... Lamidi and Akande (2013) noted that land tenure system and access to capital have a major setback to the use of mechanization by farmers in Nigeria. Onyema (2010) and Odigboh (2000) reported that despite the heavy benefits in mechanization techniques, Nigeria farmers has access to only less than 1% of this conventional power, due to land tenure system, scarcity of machinery, illiteracy of the farmers, lack of maintenance technicians, inconsistent government policies, poor infrastructure, poverty and inaccessibility to credit, shortage of spare parts, prevailing agronomic practices and lack of trained machinery operators. (2013), Chidambaram (2013) and Rijk (2016) who affirmed that, lack of maintenance and repairs, fragmentation, high capital requirement, land tenure system, lack of agricultural machinery, higher cost of machinery and illiteracy of the farmers among other factors are some of the challenges bedevilling agricultural mechanization in rural areas. ...
... The Nigerian agricultural industry, populated as it is by aged and ageing peasants, has progressively developed into a world of drudgery for losers, shunned and despised by Nigerian youths. In spite of decades of immense expenditures and investments into agriculture, in terms of money, men and materials, by national and international governments and agencies, the average Nigerian farmer remains an indigent serf, regarded by today's youths as a dreadful anachronism (Odigboh, 2000). A major instrument for agricultural growth remains the transfer and adoption of technology and the knowledge systems that underpin it, which will, itself contributes to the transformation of rural society. ...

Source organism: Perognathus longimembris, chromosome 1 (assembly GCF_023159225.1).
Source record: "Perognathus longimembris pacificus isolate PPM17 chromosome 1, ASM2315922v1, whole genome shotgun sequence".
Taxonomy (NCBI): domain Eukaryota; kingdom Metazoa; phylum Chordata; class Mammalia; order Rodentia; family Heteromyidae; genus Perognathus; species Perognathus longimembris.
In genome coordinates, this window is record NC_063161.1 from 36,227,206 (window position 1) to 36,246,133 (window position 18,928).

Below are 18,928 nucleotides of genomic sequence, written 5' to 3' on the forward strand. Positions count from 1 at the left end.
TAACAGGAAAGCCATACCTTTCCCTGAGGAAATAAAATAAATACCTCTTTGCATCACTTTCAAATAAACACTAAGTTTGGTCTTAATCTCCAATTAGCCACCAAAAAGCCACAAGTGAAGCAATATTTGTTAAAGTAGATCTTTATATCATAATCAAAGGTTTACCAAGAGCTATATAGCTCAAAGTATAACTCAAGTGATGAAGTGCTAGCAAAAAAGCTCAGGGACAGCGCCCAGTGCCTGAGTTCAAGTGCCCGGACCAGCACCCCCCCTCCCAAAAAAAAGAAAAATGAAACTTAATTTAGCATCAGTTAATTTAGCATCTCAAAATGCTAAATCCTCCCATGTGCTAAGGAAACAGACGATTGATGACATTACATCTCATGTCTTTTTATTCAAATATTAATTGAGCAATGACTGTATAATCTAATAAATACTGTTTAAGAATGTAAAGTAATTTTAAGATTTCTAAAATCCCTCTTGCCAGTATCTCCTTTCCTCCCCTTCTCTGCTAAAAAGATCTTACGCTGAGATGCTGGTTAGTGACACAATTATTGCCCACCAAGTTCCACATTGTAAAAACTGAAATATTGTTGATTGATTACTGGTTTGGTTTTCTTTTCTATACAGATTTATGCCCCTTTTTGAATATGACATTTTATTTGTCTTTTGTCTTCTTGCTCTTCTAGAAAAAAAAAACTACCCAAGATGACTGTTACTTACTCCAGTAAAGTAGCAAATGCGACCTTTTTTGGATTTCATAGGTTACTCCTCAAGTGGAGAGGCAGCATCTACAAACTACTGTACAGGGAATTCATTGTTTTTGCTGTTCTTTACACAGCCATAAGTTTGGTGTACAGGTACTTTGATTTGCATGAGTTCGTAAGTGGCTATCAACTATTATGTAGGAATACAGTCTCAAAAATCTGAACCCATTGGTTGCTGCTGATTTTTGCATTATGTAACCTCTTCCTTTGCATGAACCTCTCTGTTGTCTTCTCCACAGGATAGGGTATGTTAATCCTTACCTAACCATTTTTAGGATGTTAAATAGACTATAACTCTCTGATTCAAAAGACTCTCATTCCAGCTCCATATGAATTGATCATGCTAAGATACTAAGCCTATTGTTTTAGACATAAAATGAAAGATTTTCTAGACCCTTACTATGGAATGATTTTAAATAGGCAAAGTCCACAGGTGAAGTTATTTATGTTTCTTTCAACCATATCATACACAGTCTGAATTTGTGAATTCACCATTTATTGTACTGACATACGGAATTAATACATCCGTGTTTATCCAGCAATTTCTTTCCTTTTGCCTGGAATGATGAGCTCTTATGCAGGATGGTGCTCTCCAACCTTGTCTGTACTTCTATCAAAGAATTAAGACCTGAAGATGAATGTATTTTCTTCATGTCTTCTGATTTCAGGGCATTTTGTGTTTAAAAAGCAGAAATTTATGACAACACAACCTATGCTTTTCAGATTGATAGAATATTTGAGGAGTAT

Chapter
Full-text available
Agricultural production is the mainstay of most African States. Even in a mono economy like Nigeria, which depends heavily on crude oil, at the family level, the economy of over 65% of the populace is driven directly or in directly by agriculture. However, agricultural environment, particularly climate, is unpredictable; the occurrence of drought is more or less inevitable. Instead of hoping for adequate rains, farmers’ concept is to adopt a cropping strategy so flexible that it can be changed even at short notice to suit the pattern of rainfall available; a system that may cushion the effects of inadequate rains. Farmers found this cushion in multiple cropping systems - incidentally this system does not lend itself easily to mechanization. Failure of mechanization has had negative multiplier effects on farmers’ economy. This article attempts a review of the role of agriculture in poverty eradication/reduction, failure of mechanization and reasons for this failure with respect farmers’ cropping systems.
... The use of sort handle hoe is effective and it is the most widely used weed control method. It is reported that manual weeding is labour-intensive, accounting for about 80% of the total labour required for producing food in Nigeria [4]. Nganilwa et al. [5] observed that a farmer using only hand hoe for weeding would find it difficult to escape poverty, since this level of technology tends to perpetuate human drudgery, risk and mystery. ...
Article
Full-text available
A rotary power weeder was developed and evaluated. The weeder is to reduce drudgery and ensure a comfortable posture of the farmer or operator during weeding and increase production. The weeder's component parts are: frame, rotary hoe (disk), tines, power and transmission unit. The results of field performance evaluation showed that the field capacity and weeding efficiency of the rotary power weeder were 0.0712 ha/hr and 73%. The cost of operation with this weeder was estimated to be N 2,700.00 as against N 12,000.00 by manual.